## Playing the endgame like a boss !!

Discussion of anything and everything relating to chess playing software and machines.

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jp
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### Re: Playing the endgame like a boss !!

Eduard wrote:
Fri Mar 15, 2019 7:35 am
I've seen on chess.com how leela checkmated with the queen and also with knight and bishop. But always before the 50. move. The problem must therefore be related to this 50. moves rule.
Yeah, it's interesting that it converted KRvK in exactly 49 moves.

hgm
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### Re: Playing the endgame like a boss !!

An example from the monthly blitz where it is not so lucky to diffuse into a winning conversion, while aimlessly moving from one 'certain win' to another...

M ANSARI
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### Re: Playing the endgame like a boss !!

hgm wrote:
Fri Mar 15, 2019 12:36 pm
The problem with that is that when you do not know how to convert 'certain wins', they suddenly become a lot less certain...

Your statement also bypasses the fact that win probabilities as determined by the NN are not infinitely accurate, but are necessarily polluted by a great deal of noise. So in practice, if you have the choice between going for an estimated win probability of 90.1% with estimated remaining game length of 20 moves, and an estimated win probability of 90.0% with estimated remaining length of 50, when the estimation noise is 3%, it would be really foolish to go for the 50 moves like that extra 0.1% is real. The estimated remaining length is likely a much more reliable indicator for whether you are dealing with a 90%+3% case rather than a 90.1%-3% case.

So what I am basically saying is that witholding the duration info from the NN during training will severely degrade the accuracy with which it can eventually estimate the win probabilities. And taking the theoretically best decision based on compromised data will in practice often lead to the wrong decision. When game length had been folded into the reward function during training, the NN would, in the example above, probably not have said 90.1% vs 90% +/- 3%, but 88% vs 92% +/- 1%. And that would enable it to go for what is the highest win probability in reality, rather than the imagined one based on inaccuracy.
Actually that is a very good point! There must be ways to fix it in the way the engine is trained. Very ironic as that is what AI is all about. Maybe it is time to start thinking of a more "correct" training scheme and maybe there are parameters that can be added to its training that can teach it to stop this nonsense.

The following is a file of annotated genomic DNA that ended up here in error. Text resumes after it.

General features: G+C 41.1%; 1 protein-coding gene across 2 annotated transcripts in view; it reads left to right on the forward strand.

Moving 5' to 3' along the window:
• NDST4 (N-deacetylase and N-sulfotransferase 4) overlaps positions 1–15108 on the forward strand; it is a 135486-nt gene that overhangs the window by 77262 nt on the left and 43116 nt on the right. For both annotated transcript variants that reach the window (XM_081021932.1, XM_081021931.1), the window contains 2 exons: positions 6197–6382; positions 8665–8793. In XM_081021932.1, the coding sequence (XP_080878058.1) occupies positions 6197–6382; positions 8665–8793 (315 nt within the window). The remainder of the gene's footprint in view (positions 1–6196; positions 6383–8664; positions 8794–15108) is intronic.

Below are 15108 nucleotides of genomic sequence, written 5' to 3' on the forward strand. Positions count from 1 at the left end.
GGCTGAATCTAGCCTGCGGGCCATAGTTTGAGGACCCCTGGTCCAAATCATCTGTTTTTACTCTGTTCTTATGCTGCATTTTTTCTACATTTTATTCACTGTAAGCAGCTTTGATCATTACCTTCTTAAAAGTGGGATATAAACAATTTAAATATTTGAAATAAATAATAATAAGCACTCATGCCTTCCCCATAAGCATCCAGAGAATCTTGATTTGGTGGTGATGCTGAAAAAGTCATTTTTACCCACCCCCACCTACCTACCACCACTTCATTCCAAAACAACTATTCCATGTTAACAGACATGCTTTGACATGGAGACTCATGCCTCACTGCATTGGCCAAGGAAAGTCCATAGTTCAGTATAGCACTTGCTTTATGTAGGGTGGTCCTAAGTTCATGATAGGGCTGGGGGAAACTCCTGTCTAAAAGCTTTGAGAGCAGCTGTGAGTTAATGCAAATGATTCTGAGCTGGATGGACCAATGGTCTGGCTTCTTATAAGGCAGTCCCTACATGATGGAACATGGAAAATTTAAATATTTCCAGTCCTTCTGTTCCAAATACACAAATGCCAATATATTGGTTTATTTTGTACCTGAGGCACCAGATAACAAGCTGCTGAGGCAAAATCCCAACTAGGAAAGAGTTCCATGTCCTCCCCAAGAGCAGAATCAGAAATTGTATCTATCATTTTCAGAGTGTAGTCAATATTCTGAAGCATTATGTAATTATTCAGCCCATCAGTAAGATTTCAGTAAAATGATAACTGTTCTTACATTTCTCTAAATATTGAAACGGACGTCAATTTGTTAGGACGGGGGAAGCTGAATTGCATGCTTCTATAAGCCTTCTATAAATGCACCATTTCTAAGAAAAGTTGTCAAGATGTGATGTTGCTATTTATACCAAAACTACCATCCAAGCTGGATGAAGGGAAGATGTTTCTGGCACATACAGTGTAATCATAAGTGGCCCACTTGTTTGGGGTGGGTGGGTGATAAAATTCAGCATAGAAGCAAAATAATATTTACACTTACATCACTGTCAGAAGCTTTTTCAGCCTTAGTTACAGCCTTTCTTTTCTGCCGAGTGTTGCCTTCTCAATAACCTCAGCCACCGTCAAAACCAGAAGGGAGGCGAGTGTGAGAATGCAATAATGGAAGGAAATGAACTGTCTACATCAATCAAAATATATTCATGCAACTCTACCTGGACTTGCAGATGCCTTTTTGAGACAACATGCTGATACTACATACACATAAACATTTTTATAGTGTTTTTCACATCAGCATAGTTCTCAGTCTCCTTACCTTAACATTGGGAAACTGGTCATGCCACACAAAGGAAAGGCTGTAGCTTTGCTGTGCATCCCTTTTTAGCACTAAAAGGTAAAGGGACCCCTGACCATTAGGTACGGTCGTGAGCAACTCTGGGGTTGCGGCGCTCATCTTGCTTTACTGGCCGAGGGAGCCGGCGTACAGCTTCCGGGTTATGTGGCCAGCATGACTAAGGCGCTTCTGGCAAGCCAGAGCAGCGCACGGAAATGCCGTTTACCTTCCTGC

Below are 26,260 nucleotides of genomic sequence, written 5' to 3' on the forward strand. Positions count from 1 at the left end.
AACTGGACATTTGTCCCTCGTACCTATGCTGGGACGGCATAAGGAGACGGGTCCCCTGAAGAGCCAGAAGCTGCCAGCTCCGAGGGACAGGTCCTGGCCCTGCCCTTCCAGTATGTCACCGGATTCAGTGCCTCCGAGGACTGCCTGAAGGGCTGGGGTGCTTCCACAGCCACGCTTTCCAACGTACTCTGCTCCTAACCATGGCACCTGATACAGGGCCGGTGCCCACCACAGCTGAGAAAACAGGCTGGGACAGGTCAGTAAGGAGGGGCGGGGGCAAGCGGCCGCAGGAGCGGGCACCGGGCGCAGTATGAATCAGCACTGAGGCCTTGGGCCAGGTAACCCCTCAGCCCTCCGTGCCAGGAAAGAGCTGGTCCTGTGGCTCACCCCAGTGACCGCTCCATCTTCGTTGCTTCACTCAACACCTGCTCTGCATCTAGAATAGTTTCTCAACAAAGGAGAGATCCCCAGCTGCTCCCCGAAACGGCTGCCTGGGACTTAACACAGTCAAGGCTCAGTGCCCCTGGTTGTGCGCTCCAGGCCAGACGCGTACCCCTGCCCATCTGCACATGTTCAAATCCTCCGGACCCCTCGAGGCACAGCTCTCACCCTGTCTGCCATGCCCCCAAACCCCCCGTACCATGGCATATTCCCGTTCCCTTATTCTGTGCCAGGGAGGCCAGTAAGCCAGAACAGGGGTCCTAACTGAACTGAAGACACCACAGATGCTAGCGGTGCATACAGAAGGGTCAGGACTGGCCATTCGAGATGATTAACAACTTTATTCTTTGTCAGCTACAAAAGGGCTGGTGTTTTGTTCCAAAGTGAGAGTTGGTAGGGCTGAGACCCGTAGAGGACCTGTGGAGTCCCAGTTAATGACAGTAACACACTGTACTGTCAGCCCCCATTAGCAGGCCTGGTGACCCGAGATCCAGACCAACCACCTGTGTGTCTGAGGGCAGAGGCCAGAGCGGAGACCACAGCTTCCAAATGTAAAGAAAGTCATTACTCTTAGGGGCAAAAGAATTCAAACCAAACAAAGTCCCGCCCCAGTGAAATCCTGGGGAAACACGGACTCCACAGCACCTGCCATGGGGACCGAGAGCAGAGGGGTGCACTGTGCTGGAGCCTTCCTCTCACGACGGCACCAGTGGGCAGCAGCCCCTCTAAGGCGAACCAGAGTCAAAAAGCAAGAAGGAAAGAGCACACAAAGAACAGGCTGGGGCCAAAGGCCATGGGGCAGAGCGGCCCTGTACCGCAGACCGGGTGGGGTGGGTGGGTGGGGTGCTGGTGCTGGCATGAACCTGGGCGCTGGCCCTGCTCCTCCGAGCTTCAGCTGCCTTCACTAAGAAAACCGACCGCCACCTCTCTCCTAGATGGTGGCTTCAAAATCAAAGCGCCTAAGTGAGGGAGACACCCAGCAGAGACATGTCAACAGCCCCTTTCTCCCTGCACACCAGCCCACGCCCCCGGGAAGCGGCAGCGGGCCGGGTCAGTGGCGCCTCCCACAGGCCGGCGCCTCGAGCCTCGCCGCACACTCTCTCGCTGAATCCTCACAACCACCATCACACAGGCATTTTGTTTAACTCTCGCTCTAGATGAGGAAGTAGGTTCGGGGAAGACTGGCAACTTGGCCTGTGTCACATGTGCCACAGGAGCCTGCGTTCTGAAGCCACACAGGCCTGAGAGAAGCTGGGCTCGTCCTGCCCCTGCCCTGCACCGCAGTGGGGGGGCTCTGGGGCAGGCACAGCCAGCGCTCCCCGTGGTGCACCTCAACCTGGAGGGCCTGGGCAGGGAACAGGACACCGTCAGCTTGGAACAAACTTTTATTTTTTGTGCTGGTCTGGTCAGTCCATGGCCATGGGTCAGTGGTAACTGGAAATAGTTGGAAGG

M ANSARI
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### Re: Playing the endgame like a boss !!

Double Post Again

Uri Blass
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### Re: Playing the endgame like a boss !!

hgm wrote:
Fri Mar 15, 2019 8:07 am
mwyoung wrote:
Fri Mar 15, 2019 4:06 am
I have seen Lc0 play in a style where it does not care how long it takes to mate. As long as it wins. And this makes perfect sense if your learned the game from ZERO. And all that matters is wins and losses and draw. You get no bonus for finding the shortest win.

To fix this issue. I don't know if you could call Lc0. Zero any more.
I don't agree. In any game a faster win is preferable over a slower win. That is not domain-specific knowledge any more than that a win is preferable over a loss. It is not enough to know how to reach a position from which you theoretically can force a win if you do not know how to actually convert it. You have to train gae-playing entities how to make progress towards a win, especially in the Zero approach.

LC0 is just trained for the wrong thing. And it is likely this very much slows down its training, as in many of its training examples it will not be able to recognize it did something good because its inability to convert the won position will mask it.
Not in any game a faster win is preferable.
For example I can define chessX to have the same rules like chess except that the winner get (n-1)/n points and the loser get 1/n points when n is the number of moves in the game.

In chessX it is clear that a slower win is better.

hgm
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### Re: Playing the endgame like a boss !!

You are of course right in that case, although it is debatable whether a win is truly a win if it doesn't achieve an all-vs-nothing score. I was thinking of games with a binary result, plus perhaps a draw. Things can be very different in games where the goal is to collect points, especially if the score is made explicitly dependent on the game duration.

But I would still not consider that domain-specific knowledge; the scoring system is part of the game rules. And when the scoring depends on duration, it would be even more detrimental to not use the game duration or the actual score during training, but only tell the NN if it got more points than the opponent.

Anyway, a performance like the one I posted is rather embarrassing.

jp
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### Re: Playing the endgame like a boss !!

jp wrote:
Fri Mar 15, 2019 3:22 pm
Eduard wrote:
Fri Mar 15, 2019 7:35 am
I've seen on chess.com how leela checkmated with the queen and also with knight and bishop. But always before the 50. move. The problem must therefore be related to this 50. moves rule.
Yeah, it's interesting that it converted KRvK in exactly 49 moves.
I think there was another 49 move conversion today near the end of ccc6...